The Development of Precast Exposed Aggregate Concrete Cladding: The Legacy of John J. Earley and the Implications for Preservation Philosophy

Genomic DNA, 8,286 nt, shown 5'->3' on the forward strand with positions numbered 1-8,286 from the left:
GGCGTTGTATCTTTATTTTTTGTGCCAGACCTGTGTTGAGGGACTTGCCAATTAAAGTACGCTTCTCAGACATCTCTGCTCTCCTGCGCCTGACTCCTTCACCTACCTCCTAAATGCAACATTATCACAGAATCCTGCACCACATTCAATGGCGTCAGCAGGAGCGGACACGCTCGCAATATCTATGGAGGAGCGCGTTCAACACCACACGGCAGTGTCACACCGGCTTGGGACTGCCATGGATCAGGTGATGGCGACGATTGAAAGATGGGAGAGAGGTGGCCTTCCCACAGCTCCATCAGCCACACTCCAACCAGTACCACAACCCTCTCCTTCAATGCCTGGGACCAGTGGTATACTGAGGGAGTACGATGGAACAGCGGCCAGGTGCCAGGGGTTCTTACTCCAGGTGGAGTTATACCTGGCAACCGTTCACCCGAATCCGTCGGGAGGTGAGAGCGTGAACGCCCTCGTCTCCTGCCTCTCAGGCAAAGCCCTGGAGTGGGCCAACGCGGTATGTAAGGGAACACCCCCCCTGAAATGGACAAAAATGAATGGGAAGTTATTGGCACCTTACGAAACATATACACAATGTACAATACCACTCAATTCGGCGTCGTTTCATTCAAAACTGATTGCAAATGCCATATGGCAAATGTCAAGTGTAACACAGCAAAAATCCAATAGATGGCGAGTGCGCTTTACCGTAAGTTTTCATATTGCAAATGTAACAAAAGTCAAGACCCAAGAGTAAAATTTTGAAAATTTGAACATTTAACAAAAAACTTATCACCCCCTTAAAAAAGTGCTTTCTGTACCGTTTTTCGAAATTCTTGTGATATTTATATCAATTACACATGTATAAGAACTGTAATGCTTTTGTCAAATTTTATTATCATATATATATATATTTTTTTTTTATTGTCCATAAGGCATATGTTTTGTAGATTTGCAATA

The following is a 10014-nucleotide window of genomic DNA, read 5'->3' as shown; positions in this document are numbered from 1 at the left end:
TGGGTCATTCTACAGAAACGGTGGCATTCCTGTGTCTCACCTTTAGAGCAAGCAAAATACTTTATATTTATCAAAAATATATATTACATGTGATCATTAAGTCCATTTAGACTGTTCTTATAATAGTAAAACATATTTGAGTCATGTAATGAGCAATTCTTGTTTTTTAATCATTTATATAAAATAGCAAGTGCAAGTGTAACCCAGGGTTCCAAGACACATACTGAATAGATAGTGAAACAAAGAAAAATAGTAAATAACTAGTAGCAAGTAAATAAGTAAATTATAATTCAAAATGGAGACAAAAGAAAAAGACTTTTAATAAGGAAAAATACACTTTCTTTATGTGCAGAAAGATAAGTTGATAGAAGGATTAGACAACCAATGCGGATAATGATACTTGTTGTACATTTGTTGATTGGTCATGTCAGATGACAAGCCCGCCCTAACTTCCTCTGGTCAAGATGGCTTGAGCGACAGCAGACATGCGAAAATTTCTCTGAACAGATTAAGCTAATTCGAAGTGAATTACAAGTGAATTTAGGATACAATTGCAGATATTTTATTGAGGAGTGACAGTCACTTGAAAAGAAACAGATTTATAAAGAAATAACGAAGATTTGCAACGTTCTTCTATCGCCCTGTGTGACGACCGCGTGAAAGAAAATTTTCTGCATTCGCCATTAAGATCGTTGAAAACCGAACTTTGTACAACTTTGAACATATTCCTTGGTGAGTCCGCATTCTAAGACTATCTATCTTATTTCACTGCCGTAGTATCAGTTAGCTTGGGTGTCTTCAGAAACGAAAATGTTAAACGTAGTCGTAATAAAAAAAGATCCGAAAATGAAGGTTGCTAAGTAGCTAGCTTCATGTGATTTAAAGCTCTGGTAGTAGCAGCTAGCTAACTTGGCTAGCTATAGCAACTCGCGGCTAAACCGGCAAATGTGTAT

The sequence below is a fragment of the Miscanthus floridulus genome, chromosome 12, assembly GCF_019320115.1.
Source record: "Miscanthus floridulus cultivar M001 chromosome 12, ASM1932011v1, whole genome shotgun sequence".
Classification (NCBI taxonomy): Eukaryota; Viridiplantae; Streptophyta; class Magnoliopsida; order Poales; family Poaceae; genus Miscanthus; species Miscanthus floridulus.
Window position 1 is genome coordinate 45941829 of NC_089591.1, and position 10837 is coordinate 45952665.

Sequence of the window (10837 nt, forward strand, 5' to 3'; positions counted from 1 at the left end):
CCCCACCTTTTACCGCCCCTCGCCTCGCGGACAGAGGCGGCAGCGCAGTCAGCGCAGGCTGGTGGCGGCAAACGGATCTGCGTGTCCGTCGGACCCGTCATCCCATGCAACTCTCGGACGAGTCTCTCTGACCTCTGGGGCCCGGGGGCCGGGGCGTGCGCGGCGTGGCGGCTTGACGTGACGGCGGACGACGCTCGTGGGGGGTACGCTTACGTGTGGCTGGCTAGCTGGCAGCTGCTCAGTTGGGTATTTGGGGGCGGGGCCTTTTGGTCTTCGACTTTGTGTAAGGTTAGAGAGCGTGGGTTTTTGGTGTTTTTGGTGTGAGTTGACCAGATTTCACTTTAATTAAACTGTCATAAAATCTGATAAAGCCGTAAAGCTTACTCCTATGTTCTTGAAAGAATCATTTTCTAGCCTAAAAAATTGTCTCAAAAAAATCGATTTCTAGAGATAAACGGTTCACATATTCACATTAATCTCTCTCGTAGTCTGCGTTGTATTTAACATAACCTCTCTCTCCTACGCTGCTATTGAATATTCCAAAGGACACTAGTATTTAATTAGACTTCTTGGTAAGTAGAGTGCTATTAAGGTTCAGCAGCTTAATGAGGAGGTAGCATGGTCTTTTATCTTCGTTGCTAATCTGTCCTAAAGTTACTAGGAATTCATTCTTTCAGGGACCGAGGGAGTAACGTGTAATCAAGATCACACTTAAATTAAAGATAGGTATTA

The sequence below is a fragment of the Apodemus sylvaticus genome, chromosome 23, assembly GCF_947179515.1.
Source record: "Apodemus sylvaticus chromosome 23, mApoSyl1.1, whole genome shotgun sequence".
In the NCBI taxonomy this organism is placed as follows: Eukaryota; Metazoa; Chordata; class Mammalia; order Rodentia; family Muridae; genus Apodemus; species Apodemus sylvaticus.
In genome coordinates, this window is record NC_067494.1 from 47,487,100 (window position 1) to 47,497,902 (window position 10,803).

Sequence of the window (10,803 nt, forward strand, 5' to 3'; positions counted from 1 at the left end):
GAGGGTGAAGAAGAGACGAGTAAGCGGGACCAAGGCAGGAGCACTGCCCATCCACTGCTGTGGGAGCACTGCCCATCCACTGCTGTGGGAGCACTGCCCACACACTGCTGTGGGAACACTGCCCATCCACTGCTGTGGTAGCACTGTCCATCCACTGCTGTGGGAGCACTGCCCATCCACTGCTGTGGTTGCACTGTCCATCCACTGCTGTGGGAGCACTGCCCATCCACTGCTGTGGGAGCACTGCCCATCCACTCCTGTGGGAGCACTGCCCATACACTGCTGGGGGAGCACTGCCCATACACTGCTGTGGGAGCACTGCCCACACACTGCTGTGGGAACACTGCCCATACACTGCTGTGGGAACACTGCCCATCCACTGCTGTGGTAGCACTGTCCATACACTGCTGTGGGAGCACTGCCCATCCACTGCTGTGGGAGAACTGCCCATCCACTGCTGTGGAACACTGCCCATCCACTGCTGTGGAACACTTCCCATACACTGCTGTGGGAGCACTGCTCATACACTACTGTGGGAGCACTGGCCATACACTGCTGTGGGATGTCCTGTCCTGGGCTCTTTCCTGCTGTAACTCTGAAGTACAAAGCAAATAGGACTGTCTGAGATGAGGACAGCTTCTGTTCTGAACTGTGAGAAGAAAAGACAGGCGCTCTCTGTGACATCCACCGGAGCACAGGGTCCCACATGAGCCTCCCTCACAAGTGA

This thesis seeks to explore the development of a building material with regards to its durability and production. It does so in the examination of the advances in material understanding and technique with regards to a unique twentieth century material – precast exposed aggregate concrete. Tested, refined and later patented by craftsman John J. Earley, the precise process of creating exposed aggregate concrete cladding (today known as the MoSai technique) holds unique implications for its preservation. Analyzing what Earley - and those who helped refine the MoSai process over the years - understood with regards to the material's properties will determine whether the material's evolved production has preservation implications inherent to the process. The way in which Earley approached perfecting precast exposed aggregate concrete paneling will also assert his place in architectural history beyond the development of a durable, permanent material; his Earley Process has had lasting influences on today's standards and production – separating today's materials from their traditional predecessors and thus, potentially affecting how preservationists view all modern materials as they ready themselves for the future of their work.
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